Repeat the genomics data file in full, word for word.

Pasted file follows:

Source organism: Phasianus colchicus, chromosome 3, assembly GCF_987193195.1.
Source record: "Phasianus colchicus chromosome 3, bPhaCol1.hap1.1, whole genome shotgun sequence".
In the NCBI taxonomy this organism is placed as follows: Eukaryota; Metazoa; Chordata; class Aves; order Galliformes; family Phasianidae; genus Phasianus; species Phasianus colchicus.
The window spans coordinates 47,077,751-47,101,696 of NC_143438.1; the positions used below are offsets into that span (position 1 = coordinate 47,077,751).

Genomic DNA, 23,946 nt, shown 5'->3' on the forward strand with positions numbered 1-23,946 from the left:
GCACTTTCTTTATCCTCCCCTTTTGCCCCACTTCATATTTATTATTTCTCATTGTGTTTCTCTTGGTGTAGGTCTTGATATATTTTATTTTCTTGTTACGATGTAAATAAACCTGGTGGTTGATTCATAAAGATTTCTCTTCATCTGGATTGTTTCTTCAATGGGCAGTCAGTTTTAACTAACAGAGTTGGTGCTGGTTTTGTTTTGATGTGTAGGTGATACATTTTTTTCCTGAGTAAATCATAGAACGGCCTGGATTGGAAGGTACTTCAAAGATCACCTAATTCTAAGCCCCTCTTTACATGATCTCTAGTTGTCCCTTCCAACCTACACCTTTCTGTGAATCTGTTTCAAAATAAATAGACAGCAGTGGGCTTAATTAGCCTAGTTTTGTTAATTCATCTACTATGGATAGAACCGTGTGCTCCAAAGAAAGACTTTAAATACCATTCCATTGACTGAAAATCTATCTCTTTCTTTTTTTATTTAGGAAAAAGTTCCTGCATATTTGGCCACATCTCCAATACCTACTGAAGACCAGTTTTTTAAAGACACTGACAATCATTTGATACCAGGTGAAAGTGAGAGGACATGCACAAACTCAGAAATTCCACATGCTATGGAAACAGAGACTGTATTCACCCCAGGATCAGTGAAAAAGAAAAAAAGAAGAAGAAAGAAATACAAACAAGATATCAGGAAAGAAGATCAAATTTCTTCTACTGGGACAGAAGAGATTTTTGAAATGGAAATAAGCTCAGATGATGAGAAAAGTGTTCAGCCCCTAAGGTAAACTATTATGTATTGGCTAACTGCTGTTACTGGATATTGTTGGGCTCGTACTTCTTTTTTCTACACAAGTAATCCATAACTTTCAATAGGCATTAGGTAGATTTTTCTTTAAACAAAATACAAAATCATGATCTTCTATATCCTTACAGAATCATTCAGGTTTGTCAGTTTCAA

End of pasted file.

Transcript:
Source organism: Phasianus colchicus, chromosome 3, assembly GCF_987193195.1.
Source record: "Phasianus colchicus chromosome 3, bPhaCol1.hap1.1, whole genome shotgun sequence".
In the NCBI taxonomy this organism is placed as follows: Eukaryota; Metazoa; Chordata; class Aves; order Galliformes; family Phasianidae; genus Phasianus; species Phasianus colchicus.
The window spans coordinates 47,077,751-47,101,696 of NC_143438.1; the positions used below are offsets into that span (position 1 = coordinate 47,077,751).

Genomic DNA, 23,946 nt, shown 5'->3' on the forward strand with positions numbered 1-23,946 from the left:
GCACTTTCTTTATCCTCCCCTTTTGCCCCACTTCATATTTATTATTTCTCATTGTGTTTCTCTTGGTGTAGGTCTTGATATATTTTATTTTCTTGTTACGATGTAAATAAACCTGGTGGTTGATTCATAAAGATTTCTCTTCATCTGGATTGTTTCTTCAATGGGCAGTCAGTTTTAACTAACAGAGTTGGTGCTGGTTTTGTTTTGATGTGTAGGTGATACATTTTTTTCCTGAGTAAATCATAGAACGGCCTGGATTGGAAGGTACTTCAAAGATCACCTAATTCTAAGCCCCTCTTTACATGATCTCTAGTTGTCCCTTCCAACCTACACCTTTCTGTGAATCTGTTTCAAAATAAATAGACAGCAGTGGGCTTAATTAGCCTAGTTTTGTTAATTCATCTACTATGGATAGAACCGTGTGCTCCAAAGAAAGACTTTAAATACCATTCCATTGACTGAAAATCTATCTCTTTCTTTTTTTATTTAGGAAAAAGTTCCTGCATATTTGGCCACATCTCCAATACCTACTGAAGACCAGTTTTTTAAAGACACTGACAATCATTTGATACCAGGTGAAAGTGAGAGGACATGCACAAACTCAGAAATTCCACATGCTATGGAAACAGAGACTGTATTCACCCCAGGATCAGTGAAAAAGAAAAAAAGAAGAAGAAAGAAATACAAACAAGATATCAGGAAAGAAGATCAAATTTCTTCTACTGGGACAGAAGAGATTTTTGAAATGGAAATAAGCTCAGATGATGAGAAAAGTGTTCAGCCCCTAAGGTAAACTATTATGTATTGGCTAACTGCTGTTACTGGATATTGTTGGGCTCGTACTTCTTTTTTCTACACAAGTAATCCATAACTTTCAATAGGCATTAGGTAGATTTTTCTTTAAACAAAATACAAAATCATGATCTTCTATATCCTTACAGAATCATTCAGGTTTGTCAGTTTCAA